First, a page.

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Eagles swing for the fences in signing DeMarco Murray away from Cowboys

The Eagles have their new starting running back. Probably. I mean, we think so.

Few weeks in NFL off-season history can match the Eagles' recent Chip Kelly-created chaos, which opened with LeSean McCoy being traded to Buffalo. Since then, both Frank Gore and Ryan Mathews have been penciled in temporarily as Kelly's new No. 1 back.

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The wheel may finally come to a stop Thursday, with DeMarco Murray reportedly set to sign a contract in Philadelphia. ESPN's Adam Schefter and Chris Mortensen reported the deal will be worth $42 million over five years ($21 million guaranteed). 

Murray spent last season carrying the Cowboys to the playoffs with a remarkable 392 regular-season carries for 1,845 yards. He added in another 416 yards on 57 receptions and scored 13 touchdowns, all enough to earn him Offensive Player of the Year honors.

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Dallas, though, opted to use its franchise tag on WR Dez Bryant. Coach Jason Garrett then hinted at last month's combine that the front office would be willing to move on without Murray in the backfield.

"The runner isn’t the only one who is part of running the football. Controlling the line of scrimmage is big," Garrett said. "We’ve made a lot of organizational emphasis over the last few years to use our resources to shore up that offensive line. I think that’s paid dividends for us. But the runner does matter."

On paper, adding a RB of Murray's skill level—and proven production—into Kelly's offense has tantalizing possibilities. McCoy rushed for a combined 2,900 yards during his two season with Kelly, and Kelly still apparently determined he was not an ideal fit for the spread attack.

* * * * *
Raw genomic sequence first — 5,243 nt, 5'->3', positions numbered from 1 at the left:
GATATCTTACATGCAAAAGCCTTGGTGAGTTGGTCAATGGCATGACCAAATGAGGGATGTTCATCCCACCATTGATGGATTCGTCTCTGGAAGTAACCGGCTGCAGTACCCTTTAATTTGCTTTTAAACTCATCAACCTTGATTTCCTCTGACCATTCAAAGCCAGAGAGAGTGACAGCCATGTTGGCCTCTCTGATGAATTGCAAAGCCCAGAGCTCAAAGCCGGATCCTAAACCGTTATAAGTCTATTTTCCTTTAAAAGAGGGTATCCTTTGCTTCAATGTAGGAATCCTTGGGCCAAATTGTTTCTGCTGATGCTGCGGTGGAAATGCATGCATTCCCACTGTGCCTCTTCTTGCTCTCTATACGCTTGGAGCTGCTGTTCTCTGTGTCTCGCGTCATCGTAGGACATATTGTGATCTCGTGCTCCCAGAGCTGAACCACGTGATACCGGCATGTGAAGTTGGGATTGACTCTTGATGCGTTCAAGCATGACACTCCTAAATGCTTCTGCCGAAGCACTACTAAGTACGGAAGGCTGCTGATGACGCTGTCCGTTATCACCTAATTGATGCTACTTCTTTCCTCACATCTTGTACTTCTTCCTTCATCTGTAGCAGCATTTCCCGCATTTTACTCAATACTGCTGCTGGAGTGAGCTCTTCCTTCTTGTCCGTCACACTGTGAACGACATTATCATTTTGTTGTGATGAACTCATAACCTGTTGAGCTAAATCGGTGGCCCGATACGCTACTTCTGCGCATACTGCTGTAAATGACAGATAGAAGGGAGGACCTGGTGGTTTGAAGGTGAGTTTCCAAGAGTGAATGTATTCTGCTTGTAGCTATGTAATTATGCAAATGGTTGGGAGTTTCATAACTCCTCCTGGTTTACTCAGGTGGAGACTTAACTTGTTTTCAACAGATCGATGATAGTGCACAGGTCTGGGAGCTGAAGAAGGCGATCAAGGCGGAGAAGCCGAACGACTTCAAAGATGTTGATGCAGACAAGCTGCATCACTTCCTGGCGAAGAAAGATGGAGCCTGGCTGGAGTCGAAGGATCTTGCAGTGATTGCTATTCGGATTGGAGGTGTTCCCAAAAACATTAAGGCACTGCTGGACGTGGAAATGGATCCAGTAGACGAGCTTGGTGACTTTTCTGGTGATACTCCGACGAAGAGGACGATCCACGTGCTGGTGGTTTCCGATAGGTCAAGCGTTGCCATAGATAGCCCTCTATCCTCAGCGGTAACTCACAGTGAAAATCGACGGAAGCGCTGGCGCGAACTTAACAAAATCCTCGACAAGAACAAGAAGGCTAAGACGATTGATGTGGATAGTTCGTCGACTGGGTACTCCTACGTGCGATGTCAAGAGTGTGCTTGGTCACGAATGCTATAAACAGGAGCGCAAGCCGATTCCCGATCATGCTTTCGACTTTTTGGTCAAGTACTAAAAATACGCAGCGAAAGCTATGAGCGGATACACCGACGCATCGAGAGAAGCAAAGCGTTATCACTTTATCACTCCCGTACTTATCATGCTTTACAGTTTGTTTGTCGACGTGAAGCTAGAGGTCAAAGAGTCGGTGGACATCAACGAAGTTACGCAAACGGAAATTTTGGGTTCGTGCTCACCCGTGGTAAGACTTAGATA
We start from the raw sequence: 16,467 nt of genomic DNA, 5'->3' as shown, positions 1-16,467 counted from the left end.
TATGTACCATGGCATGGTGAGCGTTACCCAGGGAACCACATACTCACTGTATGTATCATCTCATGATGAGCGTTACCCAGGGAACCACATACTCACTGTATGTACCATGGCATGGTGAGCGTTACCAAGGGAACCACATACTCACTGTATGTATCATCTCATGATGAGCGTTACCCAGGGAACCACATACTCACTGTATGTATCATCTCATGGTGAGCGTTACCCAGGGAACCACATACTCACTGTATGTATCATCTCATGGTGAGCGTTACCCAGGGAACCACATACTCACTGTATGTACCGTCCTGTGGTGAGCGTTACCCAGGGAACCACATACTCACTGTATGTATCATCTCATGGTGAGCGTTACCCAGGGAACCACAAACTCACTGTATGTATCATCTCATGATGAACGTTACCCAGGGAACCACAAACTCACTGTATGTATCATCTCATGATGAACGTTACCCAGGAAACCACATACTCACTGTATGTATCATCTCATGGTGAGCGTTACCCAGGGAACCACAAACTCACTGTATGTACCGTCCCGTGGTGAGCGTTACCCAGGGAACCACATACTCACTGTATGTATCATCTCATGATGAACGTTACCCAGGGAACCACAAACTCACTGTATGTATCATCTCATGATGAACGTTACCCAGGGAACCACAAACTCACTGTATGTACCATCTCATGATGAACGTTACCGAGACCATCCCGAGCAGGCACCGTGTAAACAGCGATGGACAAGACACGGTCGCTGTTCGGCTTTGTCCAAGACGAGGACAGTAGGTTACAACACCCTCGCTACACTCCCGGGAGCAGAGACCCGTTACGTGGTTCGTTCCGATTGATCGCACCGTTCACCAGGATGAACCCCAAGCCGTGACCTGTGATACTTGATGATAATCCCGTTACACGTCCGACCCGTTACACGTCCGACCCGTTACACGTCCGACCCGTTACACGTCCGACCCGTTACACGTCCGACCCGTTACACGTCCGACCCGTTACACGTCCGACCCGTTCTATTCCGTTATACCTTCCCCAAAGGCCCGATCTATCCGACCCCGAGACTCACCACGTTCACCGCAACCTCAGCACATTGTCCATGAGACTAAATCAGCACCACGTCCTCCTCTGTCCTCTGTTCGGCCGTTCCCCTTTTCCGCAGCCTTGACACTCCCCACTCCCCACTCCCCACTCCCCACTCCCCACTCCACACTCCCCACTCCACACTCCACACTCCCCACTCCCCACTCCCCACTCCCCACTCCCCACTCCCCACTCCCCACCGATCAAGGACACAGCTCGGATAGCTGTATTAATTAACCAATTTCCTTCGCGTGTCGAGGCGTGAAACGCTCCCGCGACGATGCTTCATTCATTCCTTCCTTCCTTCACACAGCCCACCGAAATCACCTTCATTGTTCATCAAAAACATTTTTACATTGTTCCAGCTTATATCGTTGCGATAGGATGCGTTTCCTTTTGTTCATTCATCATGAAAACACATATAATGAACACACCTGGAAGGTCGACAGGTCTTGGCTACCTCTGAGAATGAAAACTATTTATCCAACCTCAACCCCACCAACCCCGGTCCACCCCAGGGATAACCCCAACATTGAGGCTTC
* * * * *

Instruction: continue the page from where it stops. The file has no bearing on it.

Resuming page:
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Another athletic offensive line awaits Murray, who had the benefit of playing behind Dallas's dominant front. Also now apart of Philadelphia's offense is QB Sam Bradford, Murray's former teammate and roommate at Oklahoma.

All that said, this is just the latest chapter in Kelly's drastic and ongoing personnel rewrite, so everyone's left guessing as to how it will work. Seemingly without so much as blinking, Kelly has swapped out his quarterback (Nick Foles), running back (McCoy), top receiver (Jeremy Maclin, with that replacement TBD), plus added multiple players in the secondary. 

Murray's production also will be compared to that of Gore throughout the 2015 season. Gore and the Eagles reportedly had a deal in place, only for Gore to reverse course and sign with the Colts. Mathews then made his way to Philadelphia, where he may yet sign.

Most of the carries for 2015, however, will belong to Murray—provided he can hold up after the Cowboys ran him into the ground last year. 

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Grade: B-minus

This could be utter brilliance or a complete failure, so let's drop in somewhere close to the middle. Even if his 2014 stats are unsustainable, Murray is a top-five back in the NFL. And he will be joining an offense that rewards backs who are decisive and versatile, of which he is both.

The flip side is that the Eagles went against the grain by handing over serious cash to a running back with a lot of miles on the odometer. The 2014 season was the first year in which Murray stayed on the field for all 16 games. There is also growing evidence that committing substantial money to a RB headed into his late-20s is a risky proposition these days. Twenty-one million bucks guaranteed is a huge chunk of change.

Kelly did strike a blow to his division rival with this move, subtracting Murray from the Dallas offense. Ironically, the Eagles actually had more success than any team other than Indianapolis in slowing Murray last season, twice holding him to fewer than 100 yards during the regular season. (Murray still scored three touchdowns in those games.)

Either all of Kelly's moves will mesh together in harmony and the Eagles will be contenders or his regime will go bottoms-up. Murray is the latest high-risk, high-reward swing for the fences.